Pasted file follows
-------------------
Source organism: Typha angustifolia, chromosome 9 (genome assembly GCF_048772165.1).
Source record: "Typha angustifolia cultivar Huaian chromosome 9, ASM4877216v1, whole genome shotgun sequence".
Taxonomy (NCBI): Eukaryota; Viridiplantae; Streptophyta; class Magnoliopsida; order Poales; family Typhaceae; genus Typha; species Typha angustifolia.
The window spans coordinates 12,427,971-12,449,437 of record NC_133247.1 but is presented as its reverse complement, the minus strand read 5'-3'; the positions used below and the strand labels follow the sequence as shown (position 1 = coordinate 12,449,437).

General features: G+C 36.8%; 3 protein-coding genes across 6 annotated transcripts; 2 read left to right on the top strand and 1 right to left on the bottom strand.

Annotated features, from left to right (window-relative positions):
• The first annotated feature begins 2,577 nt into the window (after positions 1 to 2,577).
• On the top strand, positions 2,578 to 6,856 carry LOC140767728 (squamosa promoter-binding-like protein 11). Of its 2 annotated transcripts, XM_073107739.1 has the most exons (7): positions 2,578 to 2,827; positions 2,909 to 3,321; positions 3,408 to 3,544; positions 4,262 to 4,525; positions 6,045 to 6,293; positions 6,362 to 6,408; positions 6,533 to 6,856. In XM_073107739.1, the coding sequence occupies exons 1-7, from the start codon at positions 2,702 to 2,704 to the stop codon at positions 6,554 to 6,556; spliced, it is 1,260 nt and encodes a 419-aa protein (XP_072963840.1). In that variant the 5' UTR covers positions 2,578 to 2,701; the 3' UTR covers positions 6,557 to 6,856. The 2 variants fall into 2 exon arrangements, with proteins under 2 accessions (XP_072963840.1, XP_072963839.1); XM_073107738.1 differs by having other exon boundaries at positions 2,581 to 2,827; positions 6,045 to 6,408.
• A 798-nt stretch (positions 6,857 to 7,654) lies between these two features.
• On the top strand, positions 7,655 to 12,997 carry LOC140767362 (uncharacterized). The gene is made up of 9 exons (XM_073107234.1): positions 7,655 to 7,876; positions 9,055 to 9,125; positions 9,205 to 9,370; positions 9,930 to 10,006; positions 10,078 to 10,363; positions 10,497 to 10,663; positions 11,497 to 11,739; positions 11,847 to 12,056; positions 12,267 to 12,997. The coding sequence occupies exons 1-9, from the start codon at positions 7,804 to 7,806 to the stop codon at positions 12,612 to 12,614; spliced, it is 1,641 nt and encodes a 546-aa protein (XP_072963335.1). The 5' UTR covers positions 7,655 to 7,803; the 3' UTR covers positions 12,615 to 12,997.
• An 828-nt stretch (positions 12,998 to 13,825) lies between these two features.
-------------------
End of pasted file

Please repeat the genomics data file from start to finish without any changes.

Source organism: Typha angustifolia, chromosome 9 (genome assembly GCF_048772165.1).
Source record: "Typha angustifolia cultivar Huaian chromosome 9, ASM4877216v1, whole genome shotgun sequence".
Taxonomy (NCBI): Eukaryota; Viridiplantae; Streptophyta; class Magnoliopsida; order Poales; family Typhaceae; genus Typha; species Typha angustifolia.
The window spans coordinates 12,427,971-12,449,437 of record NC_133247.1 but is presented as its reverse complement, the minus strand read 5'-3'; the positions used below and the strand labels follow the sequence as shown (position 1 = coordinate 12,449,437).

General features: G+C 36.8%; 3 protein-coding genes across 6 annotated transcripts; 2 read left to right on the top strand and 1 right to left on the bottom strand.

Annotated features, from left to right (window-relative positions):
• The first annotated feature begins 2,577 nt into the window (after positions 1 to 2,577).
• On the top strand, positions 2,578 to 6,856 carry LOC140767728 (squamosa promoter-binding-like protein 11). Of its 2 annotated transcripts, XM_073107739.1 has the most exons (7): positions 2,578 to 2,827; positions 2,909 to 3,321; positions 3,408 to 3,544; positions 4,262 to 4,525; positions 6,045 to 6,293; positions 6,362 to 6,408; positions 6,533 to 6,856. In XM_073107739.1, the coding sequence occupies exons 1-7, from the start codon at positions 2,702 to 2,704 to the stop codon at positions 6,554 to 6,556; spliced, it is 1,260 nt and encodes a 419-aa protein (XP_072963840.1). In that variant the 5' UTR covers positions 2,578 to 2,701; the 3' UTR covers positions 6,557 to 6,856. The 2 variants fall into 2 exon arrangements, with proteins under 2 accessions (XP_072963840.1, XP_072963839.1); XM_073107738.1 differs by having other exon boundaries at positions 2,581 to 2,827; positions 6,045 to 6,408.
• A 798-nt stretch (positions 6,857 to 7,654) lies between these two features.
• On the top strand, positions 7,655 to 12,997 carry LOC140767362 (uncharacterized). The gene is made up of 9 exons (XM_073107234.1): positions 7,655 to 7,876; positions 9,055 to 9,125; positions 9,205 to 9,370; positions 9,930 to 10,006; positions 10,078 to 10,363; positions 10,497 to 10,663; positions 11,497 to 11,739; positions 11,847 to 12,056; positions 12,267 to 12,997. The coding sequence occupies exons 1-9, from the start codon at positions 7,804 to 7,806 to the stop codon at positions 12,612 to 12,614; spliced, it is 1,641 nt and encodes a 546-aa protein (XP_072963335.1). The 5' UTR covers positions 7,655 to 7,803; the 3' UTR covers positions 12,615 to 12,997.
• An 828-nt stretch (positions 12,998 to 13,825) lies between these two features.